Fashion, Innovative materials, Jewellery, Preserving Culture
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It’s so rewarding for us when brands write to us to be featured in jiminy, but even more so when a brand has such a strong and meaningful story …

PER INCISO is a new and inventive collection of contemporary jewellery by Giada Giachino. The collection has been designed to help raise awareness surrounding the unnecessary waste products produced by the seafood industry.

Instagram | @GiadaGiachino


The problem

– Each year, almost 10 million tonnes of waste shells are produced in the seafood industry.

– These shells are repeatedly thrown back into the sea or into landfill.

– Shells from crab, lobster and shrimp are loaded with useful Nitrogen rich chemicals and calcium carbonate.

– Nitrogen rich chemicals are used for fertiliser and animal feed.

– Calcium carbonate has considerable functions in the pharmaceutical industry.

– Usually calcium carbonate is extracted by mining from geological sources such as marble and limestone.


Waste shells

In addition to making people more conscious about the misuse of shells from crab, lobster and shrimp, Giada is also using her jewellery to preserve cultural crafting techniques in the south of Italy – her home country.

Shells have been used in the making of ‘cameo’ jewellery for almost a millennium, however, the skilled and traditional industry is fading quickly. Whilst studying at Central Saint Martins, Giada spent some time in the cameo and coral workshops in Torre del Greco in Naples. In Naples only 300 families remain who have the skills and knowledge of cameo production and last year only one student attended the school to learn this age old technique.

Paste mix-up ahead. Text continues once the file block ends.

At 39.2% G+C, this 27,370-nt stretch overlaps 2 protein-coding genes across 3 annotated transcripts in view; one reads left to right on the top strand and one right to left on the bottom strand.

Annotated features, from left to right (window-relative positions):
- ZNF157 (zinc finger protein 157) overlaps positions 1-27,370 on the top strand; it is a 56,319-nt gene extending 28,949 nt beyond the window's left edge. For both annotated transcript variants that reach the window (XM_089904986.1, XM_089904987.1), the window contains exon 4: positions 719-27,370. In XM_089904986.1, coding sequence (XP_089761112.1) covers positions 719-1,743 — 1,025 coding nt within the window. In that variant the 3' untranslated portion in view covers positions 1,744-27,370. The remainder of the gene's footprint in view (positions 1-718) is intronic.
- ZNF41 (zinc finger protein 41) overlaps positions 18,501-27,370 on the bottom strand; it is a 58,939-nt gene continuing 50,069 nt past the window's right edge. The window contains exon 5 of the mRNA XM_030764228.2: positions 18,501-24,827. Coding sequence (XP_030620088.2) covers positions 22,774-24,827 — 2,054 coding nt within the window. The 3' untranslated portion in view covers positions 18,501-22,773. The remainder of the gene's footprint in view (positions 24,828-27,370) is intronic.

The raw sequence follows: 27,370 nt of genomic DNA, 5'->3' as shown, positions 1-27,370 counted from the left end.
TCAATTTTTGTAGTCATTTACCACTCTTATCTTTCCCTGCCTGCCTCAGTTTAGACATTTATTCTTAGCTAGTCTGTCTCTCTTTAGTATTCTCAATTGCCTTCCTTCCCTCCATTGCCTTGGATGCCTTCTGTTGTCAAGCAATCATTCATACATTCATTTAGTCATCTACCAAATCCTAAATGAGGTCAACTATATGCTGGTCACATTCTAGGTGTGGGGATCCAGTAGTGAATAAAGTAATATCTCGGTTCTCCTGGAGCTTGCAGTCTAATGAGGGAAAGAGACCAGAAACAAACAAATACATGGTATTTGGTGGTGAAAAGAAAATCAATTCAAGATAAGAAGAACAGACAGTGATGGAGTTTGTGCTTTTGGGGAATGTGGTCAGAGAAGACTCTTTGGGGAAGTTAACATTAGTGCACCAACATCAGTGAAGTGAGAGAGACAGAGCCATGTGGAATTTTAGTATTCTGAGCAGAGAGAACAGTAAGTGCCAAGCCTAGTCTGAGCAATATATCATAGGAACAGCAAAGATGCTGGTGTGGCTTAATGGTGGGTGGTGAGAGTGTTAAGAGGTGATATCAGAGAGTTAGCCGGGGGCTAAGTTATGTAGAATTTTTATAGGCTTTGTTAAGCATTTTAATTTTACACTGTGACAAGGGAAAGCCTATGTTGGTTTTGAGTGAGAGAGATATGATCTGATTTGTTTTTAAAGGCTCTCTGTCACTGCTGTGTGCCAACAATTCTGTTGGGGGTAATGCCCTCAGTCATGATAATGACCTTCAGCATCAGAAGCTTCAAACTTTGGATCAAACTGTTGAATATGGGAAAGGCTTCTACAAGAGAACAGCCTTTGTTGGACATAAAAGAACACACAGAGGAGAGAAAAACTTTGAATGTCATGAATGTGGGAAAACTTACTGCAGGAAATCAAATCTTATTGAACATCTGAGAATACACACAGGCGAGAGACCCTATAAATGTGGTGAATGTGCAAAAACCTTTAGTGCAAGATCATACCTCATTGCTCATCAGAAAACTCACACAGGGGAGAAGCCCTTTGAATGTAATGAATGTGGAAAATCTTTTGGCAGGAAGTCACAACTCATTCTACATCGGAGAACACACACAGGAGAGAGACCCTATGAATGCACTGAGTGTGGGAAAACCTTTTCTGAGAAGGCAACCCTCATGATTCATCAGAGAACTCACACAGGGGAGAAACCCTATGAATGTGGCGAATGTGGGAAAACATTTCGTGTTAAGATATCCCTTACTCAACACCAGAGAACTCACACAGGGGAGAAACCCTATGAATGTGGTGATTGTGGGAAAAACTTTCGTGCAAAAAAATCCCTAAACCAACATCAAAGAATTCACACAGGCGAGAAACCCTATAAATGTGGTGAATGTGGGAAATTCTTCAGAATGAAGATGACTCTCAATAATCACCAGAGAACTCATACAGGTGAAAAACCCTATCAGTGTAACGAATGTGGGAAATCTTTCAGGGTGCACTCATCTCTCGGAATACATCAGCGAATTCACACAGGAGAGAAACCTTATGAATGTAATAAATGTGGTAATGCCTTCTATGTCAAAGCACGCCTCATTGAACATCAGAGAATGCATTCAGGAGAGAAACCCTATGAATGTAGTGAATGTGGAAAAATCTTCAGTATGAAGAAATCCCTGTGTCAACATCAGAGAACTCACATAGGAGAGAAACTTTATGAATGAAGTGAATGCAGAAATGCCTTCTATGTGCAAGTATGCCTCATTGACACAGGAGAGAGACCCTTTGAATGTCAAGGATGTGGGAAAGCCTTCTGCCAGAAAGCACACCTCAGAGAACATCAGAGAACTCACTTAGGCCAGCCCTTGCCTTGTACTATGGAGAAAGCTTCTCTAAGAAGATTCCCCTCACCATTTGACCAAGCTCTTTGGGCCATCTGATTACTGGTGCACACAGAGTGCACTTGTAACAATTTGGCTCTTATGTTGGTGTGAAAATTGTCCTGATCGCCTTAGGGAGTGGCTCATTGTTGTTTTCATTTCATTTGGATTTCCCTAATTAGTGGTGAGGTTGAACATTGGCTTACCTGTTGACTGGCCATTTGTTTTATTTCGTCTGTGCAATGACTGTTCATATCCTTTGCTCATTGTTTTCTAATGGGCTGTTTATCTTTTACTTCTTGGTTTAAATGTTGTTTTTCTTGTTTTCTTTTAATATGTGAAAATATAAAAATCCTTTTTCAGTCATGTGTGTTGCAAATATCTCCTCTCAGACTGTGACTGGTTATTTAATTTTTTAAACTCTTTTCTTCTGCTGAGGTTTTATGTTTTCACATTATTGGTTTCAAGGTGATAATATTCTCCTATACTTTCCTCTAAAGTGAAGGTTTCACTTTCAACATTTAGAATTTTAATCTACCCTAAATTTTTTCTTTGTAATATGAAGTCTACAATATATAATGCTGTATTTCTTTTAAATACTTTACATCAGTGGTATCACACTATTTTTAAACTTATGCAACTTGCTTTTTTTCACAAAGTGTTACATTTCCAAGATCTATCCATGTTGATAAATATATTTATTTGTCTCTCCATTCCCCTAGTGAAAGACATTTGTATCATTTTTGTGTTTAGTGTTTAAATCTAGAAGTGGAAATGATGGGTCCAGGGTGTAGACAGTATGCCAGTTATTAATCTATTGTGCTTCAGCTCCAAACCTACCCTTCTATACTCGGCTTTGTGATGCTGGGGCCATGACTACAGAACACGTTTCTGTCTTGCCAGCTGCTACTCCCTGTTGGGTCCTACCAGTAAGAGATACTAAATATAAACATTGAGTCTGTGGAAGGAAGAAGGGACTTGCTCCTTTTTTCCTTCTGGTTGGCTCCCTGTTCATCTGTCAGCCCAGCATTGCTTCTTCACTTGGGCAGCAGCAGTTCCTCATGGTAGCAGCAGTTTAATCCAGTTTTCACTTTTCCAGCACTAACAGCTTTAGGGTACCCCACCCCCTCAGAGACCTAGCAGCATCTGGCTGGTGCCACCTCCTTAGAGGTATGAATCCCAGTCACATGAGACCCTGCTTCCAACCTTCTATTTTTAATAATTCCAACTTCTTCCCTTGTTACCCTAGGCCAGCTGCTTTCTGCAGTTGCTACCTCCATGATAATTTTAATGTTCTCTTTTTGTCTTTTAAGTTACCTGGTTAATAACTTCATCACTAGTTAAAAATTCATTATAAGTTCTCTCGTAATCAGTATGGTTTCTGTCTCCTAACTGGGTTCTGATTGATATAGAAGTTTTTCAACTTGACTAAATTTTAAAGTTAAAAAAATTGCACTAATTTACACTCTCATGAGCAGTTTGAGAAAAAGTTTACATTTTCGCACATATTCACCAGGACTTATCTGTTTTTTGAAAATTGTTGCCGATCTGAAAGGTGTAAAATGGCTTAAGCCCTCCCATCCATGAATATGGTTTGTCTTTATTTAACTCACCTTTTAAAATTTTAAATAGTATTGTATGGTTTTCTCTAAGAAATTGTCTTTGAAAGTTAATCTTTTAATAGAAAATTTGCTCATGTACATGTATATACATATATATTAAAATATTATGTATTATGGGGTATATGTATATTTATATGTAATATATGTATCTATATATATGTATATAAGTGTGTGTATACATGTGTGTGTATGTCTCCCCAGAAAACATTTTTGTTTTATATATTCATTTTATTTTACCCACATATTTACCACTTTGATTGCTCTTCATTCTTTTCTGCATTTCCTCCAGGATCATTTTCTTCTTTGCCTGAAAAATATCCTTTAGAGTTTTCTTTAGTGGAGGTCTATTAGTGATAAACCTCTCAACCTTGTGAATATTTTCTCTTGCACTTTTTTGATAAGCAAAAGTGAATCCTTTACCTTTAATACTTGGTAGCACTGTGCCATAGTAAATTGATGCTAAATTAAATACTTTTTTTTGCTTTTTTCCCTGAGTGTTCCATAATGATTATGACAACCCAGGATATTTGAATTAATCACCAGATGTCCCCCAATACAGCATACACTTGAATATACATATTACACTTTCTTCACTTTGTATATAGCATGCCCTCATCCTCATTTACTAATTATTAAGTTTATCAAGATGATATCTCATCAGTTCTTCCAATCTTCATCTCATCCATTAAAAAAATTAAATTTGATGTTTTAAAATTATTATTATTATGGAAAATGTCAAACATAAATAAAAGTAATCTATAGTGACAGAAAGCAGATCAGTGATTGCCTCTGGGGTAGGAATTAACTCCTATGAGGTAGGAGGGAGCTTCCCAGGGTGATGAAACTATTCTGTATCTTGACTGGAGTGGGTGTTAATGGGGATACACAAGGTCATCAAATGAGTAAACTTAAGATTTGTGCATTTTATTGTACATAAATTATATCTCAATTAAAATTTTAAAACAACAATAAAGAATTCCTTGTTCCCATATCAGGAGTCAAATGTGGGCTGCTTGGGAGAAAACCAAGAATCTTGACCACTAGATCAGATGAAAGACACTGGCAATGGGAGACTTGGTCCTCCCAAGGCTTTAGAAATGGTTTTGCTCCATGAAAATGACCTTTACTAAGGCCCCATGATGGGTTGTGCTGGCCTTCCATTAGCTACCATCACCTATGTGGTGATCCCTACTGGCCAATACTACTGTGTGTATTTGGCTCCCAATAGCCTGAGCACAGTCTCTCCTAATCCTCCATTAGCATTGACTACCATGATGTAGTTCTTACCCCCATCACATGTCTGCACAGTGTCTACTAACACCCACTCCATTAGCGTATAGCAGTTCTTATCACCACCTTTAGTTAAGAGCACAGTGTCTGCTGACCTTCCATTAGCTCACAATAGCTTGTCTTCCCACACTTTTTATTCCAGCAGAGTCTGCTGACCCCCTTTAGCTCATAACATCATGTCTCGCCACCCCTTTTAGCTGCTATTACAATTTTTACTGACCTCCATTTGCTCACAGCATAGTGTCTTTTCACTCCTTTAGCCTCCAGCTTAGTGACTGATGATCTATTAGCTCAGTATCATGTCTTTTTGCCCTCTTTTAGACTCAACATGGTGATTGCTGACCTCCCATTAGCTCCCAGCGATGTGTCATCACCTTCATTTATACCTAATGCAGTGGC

The Solution

By preserving these skills, Giada ensures that the production of her jewellery is able to continue; the artisanal skills of the engravers are crucial because they’re the only ones able to cut the shells and it also provides an income for families in Naples. The shells that Giada uses are the lips from the queen conch that are usually engraved in the cameo workshops. The lips represent the 30% of the whole shell and they are usually thrown away because they aren’t suitable for engraving.

“Apart from material sustainability, this project proposes an economical development of the workshops that operates in the field of cameo and coral production….With Per Inciso, I state that the by-products from the cameo workshop need to be re-introduced in the engraving process in order to become jewellery again….The project does not conceal the origins of the shells, but highlights the future possibilities that these up-cycled materials reveal when applied to traditional jewellery techniques.”


Just in case you were wondering about the assembly of Giada’s jewellery, she really hasn’t missed a trick. Giada uses recycled silver in order to preserve materials and entropy resin to reduce her carbon footprint, because it’s 50% less harmful than using regular petroleum based resins.  


Meet the Maker